Lethal Force and the Law at the Great American Outdoor Show

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posted on February 10, 2016
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Every 13 seconds in the United States a firearm is used in self-defense. And every time a firearm is used in self-defense, even just the brandishing of it, there will be an investigation.

Those are facts stated by defense attorney Sean Maloney during a “Lethal Force and the Law--Universal Concepts Gun Owners Must Understand” seminar presented at the 2016 Great American Outdoor Show. “If you ever find yourself in such a situation, will you be ready? Will you be ready for the aftermath of using lethal force? Who are you going to call?” he asked the audience. 

Maloney is a team member with Second Call Defense, an insurance-backed program that offers immediate support for gun owners who are forced to defend themselves or their family with a firearm. He has practiced law for nearly 25 years, the last decade of which has been almost exclusively in firearm-related law—including 2nd Amendment rights, firearm-related defense and federal NICS appeals.

Maloney said one of the first steps in mentally preparing for a potential future self-defense scenario is to talk to a local attorney familiar with the laws of your state. Self-defense laws can vary drastically from state to state, and Maloney cautioned that ignorance is not a valid defense.

“Be aware that in some states you legally have a duty to retreat. If you live in one of those states you can only legally resort to lethal force if there’s no other option available to you,” he said. “And the old defense of, ‘I didn’t know,’ doesn’t fly in a courtroom. Saying, ‘Well, it’s not that way in Pennsylvania,” isn’t going to work either.”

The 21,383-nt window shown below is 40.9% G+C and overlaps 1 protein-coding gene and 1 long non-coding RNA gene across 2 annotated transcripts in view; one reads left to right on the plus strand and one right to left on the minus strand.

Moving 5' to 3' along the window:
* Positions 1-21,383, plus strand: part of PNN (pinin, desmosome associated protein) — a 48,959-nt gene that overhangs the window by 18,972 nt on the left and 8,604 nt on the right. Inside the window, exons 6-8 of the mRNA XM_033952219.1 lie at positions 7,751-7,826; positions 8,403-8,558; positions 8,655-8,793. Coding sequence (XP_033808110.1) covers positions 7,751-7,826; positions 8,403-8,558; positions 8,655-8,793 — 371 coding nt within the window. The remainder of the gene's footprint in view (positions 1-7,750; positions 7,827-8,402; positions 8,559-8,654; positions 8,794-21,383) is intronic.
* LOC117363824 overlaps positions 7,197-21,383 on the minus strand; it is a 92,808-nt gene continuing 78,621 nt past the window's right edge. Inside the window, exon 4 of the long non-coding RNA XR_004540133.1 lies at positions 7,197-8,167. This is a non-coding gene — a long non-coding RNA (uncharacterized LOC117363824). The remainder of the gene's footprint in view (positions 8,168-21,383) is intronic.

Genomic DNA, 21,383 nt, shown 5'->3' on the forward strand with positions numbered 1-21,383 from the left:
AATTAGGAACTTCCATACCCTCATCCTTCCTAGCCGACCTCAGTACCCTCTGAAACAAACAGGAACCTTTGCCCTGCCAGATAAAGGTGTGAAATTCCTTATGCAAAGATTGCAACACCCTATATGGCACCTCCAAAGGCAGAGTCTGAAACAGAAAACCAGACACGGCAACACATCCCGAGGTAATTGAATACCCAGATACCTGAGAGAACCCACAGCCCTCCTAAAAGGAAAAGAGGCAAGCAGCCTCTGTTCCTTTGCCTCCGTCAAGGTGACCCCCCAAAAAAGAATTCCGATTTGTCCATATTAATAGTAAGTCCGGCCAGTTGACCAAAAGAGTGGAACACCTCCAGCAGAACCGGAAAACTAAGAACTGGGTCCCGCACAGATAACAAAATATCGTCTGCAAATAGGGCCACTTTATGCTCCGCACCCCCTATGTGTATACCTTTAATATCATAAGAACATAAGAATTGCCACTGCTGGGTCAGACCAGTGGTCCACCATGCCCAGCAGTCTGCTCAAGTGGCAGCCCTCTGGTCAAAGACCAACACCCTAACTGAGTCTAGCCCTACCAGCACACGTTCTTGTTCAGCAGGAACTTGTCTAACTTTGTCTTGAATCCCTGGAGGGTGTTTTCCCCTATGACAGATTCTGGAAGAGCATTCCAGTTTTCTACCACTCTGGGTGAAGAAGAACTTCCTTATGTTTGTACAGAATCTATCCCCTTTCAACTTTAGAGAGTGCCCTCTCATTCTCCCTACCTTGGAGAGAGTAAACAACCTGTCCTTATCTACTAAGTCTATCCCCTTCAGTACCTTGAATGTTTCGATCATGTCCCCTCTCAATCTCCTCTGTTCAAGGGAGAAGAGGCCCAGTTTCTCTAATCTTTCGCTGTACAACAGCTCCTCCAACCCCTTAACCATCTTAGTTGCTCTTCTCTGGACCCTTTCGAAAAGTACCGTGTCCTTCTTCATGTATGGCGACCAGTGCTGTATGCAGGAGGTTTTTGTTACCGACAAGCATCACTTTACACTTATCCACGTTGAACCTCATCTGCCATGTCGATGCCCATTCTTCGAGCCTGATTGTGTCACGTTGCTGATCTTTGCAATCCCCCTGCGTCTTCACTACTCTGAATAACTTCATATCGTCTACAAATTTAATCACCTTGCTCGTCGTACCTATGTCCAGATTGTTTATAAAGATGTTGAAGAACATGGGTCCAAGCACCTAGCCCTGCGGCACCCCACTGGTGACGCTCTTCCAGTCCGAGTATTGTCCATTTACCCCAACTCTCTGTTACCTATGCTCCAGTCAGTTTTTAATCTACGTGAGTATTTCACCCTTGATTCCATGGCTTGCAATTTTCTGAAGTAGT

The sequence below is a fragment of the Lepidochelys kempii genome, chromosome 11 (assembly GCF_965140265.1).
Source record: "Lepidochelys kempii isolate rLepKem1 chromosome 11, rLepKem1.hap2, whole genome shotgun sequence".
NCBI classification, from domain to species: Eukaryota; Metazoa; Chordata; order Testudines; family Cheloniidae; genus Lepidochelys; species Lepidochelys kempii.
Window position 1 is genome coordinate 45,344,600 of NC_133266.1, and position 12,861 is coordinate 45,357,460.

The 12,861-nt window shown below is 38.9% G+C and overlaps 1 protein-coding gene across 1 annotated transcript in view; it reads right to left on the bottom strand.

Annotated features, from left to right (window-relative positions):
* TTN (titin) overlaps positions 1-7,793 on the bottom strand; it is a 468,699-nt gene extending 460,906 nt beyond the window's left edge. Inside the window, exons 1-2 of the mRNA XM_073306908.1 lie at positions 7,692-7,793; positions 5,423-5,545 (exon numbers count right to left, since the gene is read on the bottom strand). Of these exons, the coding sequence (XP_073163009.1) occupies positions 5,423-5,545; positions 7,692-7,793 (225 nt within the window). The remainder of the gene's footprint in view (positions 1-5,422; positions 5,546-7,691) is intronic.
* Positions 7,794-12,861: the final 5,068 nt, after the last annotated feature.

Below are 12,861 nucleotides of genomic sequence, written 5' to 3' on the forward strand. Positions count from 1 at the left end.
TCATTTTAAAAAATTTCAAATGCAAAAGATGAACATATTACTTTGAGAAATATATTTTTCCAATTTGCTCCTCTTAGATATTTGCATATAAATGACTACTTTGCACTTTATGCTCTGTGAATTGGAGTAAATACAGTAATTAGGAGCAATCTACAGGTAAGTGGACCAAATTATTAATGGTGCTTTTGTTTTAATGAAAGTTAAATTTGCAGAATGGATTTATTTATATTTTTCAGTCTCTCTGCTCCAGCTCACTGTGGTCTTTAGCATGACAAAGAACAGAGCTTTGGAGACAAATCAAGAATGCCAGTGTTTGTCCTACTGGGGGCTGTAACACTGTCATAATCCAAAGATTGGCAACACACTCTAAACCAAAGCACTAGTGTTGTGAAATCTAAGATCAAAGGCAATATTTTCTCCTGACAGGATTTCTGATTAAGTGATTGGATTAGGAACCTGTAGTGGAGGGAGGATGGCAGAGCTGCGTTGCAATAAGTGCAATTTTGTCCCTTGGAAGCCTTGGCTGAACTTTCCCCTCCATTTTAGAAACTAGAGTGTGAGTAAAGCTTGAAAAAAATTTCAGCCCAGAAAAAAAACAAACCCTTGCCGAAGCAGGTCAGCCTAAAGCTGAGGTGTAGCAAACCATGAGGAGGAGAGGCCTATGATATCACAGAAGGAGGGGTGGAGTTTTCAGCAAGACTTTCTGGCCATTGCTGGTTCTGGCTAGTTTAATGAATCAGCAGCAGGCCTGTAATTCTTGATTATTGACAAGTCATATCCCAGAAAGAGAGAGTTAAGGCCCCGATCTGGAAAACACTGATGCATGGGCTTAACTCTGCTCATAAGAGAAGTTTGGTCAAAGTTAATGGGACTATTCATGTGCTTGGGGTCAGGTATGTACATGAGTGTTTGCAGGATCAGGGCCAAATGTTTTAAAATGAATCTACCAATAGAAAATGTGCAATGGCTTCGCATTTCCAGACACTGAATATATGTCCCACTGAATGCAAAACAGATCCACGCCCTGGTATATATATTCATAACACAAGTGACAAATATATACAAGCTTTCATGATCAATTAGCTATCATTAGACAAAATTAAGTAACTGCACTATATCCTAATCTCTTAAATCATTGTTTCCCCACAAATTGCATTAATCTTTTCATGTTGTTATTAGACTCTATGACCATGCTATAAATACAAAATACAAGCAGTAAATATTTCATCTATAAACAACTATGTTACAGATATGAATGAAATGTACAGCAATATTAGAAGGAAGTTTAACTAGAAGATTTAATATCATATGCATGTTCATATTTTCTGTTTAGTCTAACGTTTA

According to Maloney, lethal force is only permissible in cases where the actor is in fear of immediate, unavoidable death or serious bodily harm. However, this determination is ultimately subjective, as a situation that one person finds to be life threatening, another person may not, he said.

As such, if you ever find yourself in court defending the actions you took while defending yourself, he said it will be the job of the defense attorney to convince the jury that you acted in the same way that any “reasonable person” in the same situation would have.

Maloney also cautioned the attendees to limit what they say to the dispatcher after calling 9-1-1 to report an instance of armed self-defense. He said the human body undergoes a tremendous transformation following an intense interaction such as a self-defense scenario, and that this internal chemistry change makes you an unreliable eye witness who is better off keeping your mouth shut.

“If you’re ever forced to use a firearm to defend yourself you’re going to have a rush of adrenaline and your stress hormones are going to rise a lot; you’ll develop tunnel vision of the perceived threat, auditory exclusion, a loss of fine motor skills, memory loss and a skewed perception of time and space,” Maloney warned. “If you talk immediately following an incident you may not be accurate at all, so don’t talk. Don’t try to plead your case on the phone. It’s not that we want to lie, just that because of what is happening to our bodies, we lack the ability to accurately recount what just occurred—so don’t try.”

Maloney is a member of the National Association of Criminal Defense Lawyers and has served as an expert witness in multiple civil lawsuits related to firearms. He is also a member of the NRA Board of Directors, an Election Volunteer Coordinator with the NRA’s Institute for Legislative Action and a Certified NRA Instructor in multiple disciplines. 

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